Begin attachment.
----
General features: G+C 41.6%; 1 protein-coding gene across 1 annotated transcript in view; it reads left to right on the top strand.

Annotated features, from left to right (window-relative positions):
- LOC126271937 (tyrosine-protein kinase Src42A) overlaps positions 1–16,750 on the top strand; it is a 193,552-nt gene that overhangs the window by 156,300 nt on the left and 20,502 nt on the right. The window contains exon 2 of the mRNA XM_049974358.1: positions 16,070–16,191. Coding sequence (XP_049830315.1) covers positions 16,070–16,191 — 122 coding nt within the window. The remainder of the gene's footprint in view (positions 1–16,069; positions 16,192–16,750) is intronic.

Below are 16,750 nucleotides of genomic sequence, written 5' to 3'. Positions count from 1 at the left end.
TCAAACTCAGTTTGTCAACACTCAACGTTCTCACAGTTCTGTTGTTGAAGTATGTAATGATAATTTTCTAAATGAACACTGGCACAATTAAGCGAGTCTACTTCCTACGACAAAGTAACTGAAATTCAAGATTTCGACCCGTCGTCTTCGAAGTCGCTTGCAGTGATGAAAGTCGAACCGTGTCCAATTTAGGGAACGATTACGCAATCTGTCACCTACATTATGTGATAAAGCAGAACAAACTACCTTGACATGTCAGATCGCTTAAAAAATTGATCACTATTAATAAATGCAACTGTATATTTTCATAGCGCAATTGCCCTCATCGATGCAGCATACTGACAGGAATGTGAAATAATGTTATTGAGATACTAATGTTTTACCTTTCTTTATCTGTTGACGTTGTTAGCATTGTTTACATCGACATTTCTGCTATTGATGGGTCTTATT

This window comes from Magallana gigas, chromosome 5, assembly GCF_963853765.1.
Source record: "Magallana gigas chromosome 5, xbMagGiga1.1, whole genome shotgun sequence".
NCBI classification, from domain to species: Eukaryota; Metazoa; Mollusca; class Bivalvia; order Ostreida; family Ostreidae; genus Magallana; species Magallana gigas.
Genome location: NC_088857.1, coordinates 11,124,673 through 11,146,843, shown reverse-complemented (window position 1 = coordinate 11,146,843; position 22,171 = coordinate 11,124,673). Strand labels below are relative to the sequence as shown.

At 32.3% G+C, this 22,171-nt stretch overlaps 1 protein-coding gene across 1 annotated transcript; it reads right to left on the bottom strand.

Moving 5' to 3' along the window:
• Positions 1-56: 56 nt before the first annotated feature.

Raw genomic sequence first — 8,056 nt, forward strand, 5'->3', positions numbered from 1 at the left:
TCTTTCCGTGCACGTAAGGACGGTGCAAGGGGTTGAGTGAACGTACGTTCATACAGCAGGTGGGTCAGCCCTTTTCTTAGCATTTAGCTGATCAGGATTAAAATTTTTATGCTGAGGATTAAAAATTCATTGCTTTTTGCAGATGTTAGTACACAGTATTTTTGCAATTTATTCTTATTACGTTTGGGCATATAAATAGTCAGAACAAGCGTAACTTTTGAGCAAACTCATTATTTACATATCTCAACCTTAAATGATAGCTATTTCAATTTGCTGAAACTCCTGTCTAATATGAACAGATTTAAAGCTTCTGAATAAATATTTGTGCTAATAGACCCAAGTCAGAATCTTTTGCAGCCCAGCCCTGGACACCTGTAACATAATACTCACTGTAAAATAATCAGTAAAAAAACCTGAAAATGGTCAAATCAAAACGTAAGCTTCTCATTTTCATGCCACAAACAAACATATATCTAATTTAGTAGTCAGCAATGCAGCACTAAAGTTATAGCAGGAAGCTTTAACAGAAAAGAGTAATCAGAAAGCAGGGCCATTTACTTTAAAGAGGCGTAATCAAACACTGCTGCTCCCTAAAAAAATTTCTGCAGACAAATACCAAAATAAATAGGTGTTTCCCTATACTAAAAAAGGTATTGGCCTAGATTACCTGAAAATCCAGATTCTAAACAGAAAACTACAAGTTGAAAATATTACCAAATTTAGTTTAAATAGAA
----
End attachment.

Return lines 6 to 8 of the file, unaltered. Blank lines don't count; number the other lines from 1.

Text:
This window comes from Magallana gigas, chromosome 5, assembly GCF_963853765.1.
Source record: "Magallana gigas chromosome 5, xbMagGiga1.1, whole genome shotgun sequence".
NCBI classification, from domain to species: Eukaryota; Metazoa; Mollusca; class Bivalvia; order Ostreida; family Ostreidae; genus Magallana; species Magallana gigas.